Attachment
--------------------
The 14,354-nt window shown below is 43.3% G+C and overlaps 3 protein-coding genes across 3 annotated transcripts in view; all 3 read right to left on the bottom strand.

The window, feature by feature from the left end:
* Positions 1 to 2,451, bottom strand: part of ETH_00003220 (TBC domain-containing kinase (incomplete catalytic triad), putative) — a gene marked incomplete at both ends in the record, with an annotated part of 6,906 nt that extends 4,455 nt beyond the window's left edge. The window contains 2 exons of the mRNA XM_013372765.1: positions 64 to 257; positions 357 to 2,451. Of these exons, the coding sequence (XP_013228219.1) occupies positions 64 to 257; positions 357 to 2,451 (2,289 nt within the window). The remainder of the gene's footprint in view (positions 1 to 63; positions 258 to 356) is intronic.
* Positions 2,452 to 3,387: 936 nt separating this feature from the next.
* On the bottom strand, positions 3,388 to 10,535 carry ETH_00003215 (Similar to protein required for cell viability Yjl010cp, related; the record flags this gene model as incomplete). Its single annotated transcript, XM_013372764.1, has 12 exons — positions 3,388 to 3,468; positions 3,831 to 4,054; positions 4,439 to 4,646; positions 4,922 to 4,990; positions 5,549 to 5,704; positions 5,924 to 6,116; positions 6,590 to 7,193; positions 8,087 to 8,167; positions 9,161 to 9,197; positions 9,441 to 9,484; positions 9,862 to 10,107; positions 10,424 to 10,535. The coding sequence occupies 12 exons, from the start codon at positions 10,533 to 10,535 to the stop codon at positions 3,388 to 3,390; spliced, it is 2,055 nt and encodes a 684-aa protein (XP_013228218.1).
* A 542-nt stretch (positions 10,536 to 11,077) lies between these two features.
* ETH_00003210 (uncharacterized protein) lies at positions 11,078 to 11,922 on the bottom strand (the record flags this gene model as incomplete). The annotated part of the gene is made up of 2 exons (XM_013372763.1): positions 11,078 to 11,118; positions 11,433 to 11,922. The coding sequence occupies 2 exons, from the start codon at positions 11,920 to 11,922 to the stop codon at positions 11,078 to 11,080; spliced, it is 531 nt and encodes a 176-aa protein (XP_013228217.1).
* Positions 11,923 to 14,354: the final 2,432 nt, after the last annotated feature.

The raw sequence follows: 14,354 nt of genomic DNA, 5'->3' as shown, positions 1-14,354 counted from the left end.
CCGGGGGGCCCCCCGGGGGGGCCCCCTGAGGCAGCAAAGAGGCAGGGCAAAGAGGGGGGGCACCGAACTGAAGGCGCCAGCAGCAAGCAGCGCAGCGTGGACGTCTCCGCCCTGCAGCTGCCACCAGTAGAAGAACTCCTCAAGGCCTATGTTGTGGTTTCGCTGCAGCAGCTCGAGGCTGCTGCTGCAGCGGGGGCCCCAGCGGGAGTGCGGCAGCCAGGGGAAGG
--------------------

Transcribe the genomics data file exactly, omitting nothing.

The 14,354-nt window shown below is 43.3% G+C and overlaps 3 protein-coding genes across 3 annotated transcripts in view; all 3 read right to left on the bottom strand.

The window, feature by feature from the left end:
* Positions 1 to 2,451, bottom strand: part of ETH_00003220 (TBC domain-containing kinase (incomplete catalytic triad), putative) — a gene marked incomplete at both ends in the record, with an annotated part of 6,906 nt that extends 4,455 nt beyond the window's left edge. The window contains 2 exons of the mRNA XM_013372765.1: positions 64 to 257; positions 357 to 2,451. Of these exons, the coding sequence (XP_013228219.1) occupies positions 64 to 257; positions 357 to 2,451 (2,289 nt within the window). The remainder of the gene's footprint in view (positions 1 to 63; positions 258 to 356) is intronic.
* Positions 2,452 to 3,387: 936 nt separating this feature from the next.
* On the bottom strand, positions 3,388 to 10,535 carry ETH_00003215 (Similar to protein required for cell viability Yjl010cp, related; the record flags this gene model as incomplete). Its single annotated transcript, XM_013372764.1, has 12 exons — positions 3,388 to 3,468; positions 3,831 to 4,054; positions 4,439 to 4,646; positions 4,922 to 4,990; positions 5,549 to 5,704; positions 5,924 to 6,116; positions 6,590 to 7,193; positions 8,087 to 8,167; positions 9,161 to 9,197; positions 9,441 to 9,484; positions 9,862 to 10,107; positions 10,424 to 10,535. The coding sequence occupies 12 exons, from the start codon at positions 10,533 to 10,535 to the stop codon at positions 3,388 to 3,390; spliced, it is 2,055 nt and encodes a 684-aa protein (XP_013228218.1).
* A 542-nt stretch (positions 10,536 to 11,077) lies between these two features.
* ETH_00003210 (uncharacterized protein) lies at positions 11,078 to 11,922 on the bottom strand (the record flags this gene model as incomplete). The annotated part of the gene is made up of 2 exons (XM_013372763.1): positions 11,078 to 11,118; positions 11,433 to 11,922. The coding sequence occupies 2 exons, from the start codon at positions 11,920 to 11,922 to the stop codon at positions 11,078 to 11,080; spliced, it is 531 nt and encodes a 176-aa protein (XP_013228217.1).
* Positions 11,923 to 14,354: the final 2,432 nt, after the last annotated feature.

The raw sequence follows: 14,354 nt of genomic DNA, 5'->3' as shown, positions 1-14,354 counted from the left end.
CCGGGGGGCCCCCCGGGGGGGCCCCCTGAGGCAGCAAAGAGGCAGGGCAAAGAGGGGGGGCACCGAACTGAAGGCGCCAGCAGCAAGCAGCGCAGCGTGGACGTCTCCGCCCTGCAGCTGCCACCAGTAGAAGAACTCCTCAAGGCCTATGTTGTGGTTTCGCTGCAGCAGCTCGAGGCTGCTGCTGCAGCGGGGGCCCCAGCGGGAGTGCGGCAGCCAGGGGAAGG